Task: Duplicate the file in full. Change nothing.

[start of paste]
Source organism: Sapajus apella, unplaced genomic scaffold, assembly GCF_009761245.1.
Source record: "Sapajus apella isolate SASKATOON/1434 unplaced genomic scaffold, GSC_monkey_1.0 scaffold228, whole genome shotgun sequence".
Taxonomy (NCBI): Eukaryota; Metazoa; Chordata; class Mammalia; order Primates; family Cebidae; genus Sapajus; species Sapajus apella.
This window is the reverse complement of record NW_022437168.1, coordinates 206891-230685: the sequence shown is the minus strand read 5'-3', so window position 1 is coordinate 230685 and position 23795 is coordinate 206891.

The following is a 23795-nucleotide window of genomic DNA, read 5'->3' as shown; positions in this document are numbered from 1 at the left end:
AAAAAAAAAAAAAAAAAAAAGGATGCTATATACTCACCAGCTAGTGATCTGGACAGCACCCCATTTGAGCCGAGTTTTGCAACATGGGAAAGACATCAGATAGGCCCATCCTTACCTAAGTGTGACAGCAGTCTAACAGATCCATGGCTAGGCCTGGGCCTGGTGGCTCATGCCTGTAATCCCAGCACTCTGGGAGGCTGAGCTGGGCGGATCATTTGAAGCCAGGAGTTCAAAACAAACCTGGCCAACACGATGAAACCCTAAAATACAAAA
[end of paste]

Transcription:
Source organism: Sapajus apella, unplaced genomic scaffold, assembly GCF_009761245.1.
Source record: "Sapajus apella isolate SASKATOON/1434 unplaced genomic scaffold, GSC_monkey_1.0 scaffold228, whole genome shotgun sequence".
Taxonomy (NCBI): Eukaryota; Metazoa; Chordata; class Mammalia; order Primates; family Cebidae; genus Sapajus; species Sapajus apella.
This window is the reverse complement of record NW_022437168.1, coordinates 206891-230685: the sequence shown is the minus strand read 5'-3', so window position 1 is coordinate 230685 and position 23795 is coordinate 206891.

The following is a 23795-nucleotide window of genomic DNA, read 5'->3' as shown; positions in this document are numbered from 1 at the left end:
AAAAAAAAAAAAAAAAAAAAGGATGCTATATACTCACCAGCTAGTGATCTGGACAGCACCCCATTTGAGCCGAGTTTTGCAACATGGGAAAGACATCAGATAGGCCCATCCTTACCTAAGTGTGACAGCAGTCTAACAGATCCATGGCTAGGCCTGGGCCTGGTGGCTCATGCCTGTAATCCCAGCACTCTGGGAGGCTGAGCTGGGCGGATCATTTGAAGCCAGGAGTTCAAAACAAACCTGGCCAACACGATGAAACCCTAAAATACAAAA